The administration of Ujjain was delegated by Peshwa Bajirao-I to his faithful commander Ranoji Shinde, ” The diwan of Ranoji had been Sukhatanakar Ramchandra Baba Shenavi that was quite wealthy but unluckily issueless. On the ideas of many learned Pandita’s along with well-wishers, he decided to spend his wealth for religious purposes. In this connection, he re-built the famous Mahakala temple in Ujjain during the 4th-5th years of Eighteenth c. AD.
The history of Khajrana Ganesh mandir #HeartofIndia
Touted as one of the holiest places in Indore, devotees from all over the World visit Khajrana Ganesh Temple. The temple is dedicated to Lord Ganesha with over 33 smaller temples for Lord Shiva, Maa, and many others. The campus has a peepal tree that, considered holy, supposedly can grant all your wishes.
Queen Maharani Ahilyabai Holkar of the Holkar Dynasty constructed the temple in the year 1735. It is said that a local priest, Pandit Mangal Bhatt, dreamt about the Lord Ganesha idol and Maharani Ahilyabai Holkar had it excavated and placed in the temple. The area where the idol resided and then dug up is now a well, which is right in front of the temple.
The devotees circle around the temple 3 times and tie a thread on temple walls to pray to Lord Ganesha. Every day there’s a Pooja attended by many but Wednesdays are special. It’s a day dedicated to Lord Ganesha with special Aarti and Pooja.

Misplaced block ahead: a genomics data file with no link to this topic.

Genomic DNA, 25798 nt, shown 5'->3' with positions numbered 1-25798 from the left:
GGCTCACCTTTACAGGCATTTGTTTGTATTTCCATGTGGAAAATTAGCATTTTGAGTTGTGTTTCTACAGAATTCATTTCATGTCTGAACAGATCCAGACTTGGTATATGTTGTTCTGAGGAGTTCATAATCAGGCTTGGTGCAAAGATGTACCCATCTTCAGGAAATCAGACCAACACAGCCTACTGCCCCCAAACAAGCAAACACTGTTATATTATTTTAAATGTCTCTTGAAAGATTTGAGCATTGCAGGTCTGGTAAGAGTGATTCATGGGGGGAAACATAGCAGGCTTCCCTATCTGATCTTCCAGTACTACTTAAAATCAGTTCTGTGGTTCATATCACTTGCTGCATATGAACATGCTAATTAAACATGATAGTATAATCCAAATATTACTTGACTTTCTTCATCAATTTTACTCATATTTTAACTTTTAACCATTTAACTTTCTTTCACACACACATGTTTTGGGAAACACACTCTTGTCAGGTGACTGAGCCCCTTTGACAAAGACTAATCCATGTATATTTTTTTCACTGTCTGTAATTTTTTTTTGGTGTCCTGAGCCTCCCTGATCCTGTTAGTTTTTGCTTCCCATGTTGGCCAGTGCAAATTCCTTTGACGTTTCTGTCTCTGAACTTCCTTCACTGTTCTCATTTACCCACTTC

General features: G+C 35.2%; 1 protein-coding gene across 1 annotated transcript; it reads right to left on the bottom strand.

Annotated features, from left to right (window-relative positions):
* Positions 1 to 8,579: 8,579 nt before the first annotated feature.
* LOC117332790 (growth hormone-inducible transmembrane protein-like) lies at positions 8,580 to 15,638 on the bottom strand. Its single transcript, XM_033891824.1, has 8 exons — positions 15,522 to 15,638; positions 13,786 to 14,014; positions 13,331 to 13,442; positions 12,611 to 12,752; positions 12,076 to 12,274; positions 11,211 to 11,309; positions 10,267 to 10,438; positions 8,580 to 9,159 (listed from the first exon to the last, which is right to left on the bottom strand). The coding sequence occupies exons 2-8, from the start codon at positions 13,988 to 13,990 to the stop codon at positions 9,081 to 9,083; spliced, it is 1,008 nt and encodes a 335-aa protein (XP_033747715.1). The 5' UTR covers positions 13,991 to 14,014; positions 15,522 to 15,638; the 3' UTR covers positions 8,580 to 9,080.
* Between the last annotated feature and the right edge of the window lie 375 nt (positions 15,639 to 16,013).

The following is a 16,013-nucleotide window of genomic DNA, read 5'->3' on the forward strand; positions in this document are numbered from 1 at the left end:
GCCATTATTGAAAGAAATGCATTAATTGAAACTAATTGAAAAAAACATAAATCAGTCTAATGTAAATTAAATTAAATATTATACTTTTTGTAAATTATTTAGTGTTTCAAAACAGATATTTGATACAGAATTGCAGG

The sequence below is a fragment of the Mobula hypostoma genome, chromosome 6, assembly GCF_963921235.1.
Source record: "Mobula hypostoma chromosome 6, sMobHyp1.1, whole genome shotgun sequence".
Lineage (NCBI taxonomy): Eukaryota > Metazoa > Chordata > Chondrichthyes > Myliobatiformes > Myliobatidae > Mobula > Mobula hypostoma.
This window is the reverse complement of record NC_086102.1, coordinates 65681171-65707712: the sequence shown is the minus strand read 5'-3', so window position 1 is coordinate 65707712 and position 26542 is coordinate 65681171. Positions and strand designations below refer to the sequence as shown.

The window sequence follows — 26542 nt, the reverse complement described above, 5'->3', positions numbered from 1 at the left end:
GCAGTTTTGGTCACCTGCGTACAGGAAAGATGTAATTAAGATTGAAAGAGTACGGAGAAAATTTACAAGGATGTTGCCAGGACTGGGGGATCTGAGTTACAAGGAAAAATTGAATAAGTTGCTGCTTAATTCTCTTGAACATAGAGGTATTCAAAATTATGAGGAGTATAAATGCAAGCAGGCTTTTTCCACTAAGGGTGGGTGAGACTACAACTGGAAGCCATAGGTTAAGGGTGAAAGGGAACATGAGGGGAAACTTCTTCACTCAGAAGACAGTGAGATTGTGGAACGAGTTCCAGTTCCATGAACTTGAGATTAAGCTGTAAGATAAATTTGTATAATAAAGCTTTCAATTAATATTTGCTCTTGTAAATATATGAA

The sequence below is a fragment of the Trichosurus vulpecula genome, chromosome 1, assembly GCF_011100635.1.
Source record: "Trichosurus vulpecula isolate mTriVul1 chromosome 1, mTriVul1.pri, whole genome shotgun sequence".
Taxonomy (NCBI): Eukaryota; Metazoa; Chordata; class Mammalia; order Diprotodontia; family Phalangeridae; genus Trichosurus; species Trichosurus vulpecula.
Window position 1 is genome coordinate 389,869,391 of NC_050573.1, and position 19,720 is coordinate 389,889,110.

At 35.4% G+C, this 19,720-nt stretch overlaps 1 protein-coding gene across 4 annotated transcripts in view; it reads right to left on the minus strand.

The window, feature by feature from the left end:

Khajrana temple is one of the richest in India. The temple started out as a small hut but over the years, with donations from many devotees, it turned into the huge structure it is right now. Many devotees, regularly, donate money, gold, diamonds, and other precious jewels. The gate, outer and upper walls of the Garbhagriha are made of silver metal. The eyes of the idols are the diamonds donated by an Indori businessman.
The importance of Gwalior Fort in the history of our country
The Gwalior Fort in Gwalior, Madhya Pradesh, was constructed in the 8th century. Spread over an area of three square kilometers, the height of this fort is 35 feet. This fort is still standing as an example of the beauty and robustness of medieval architecture. It is one of the central attractions in Gwalior. Built with red sandstone, this fort is one of the largest forts in the country and has a rich history, with an important place in our heritage.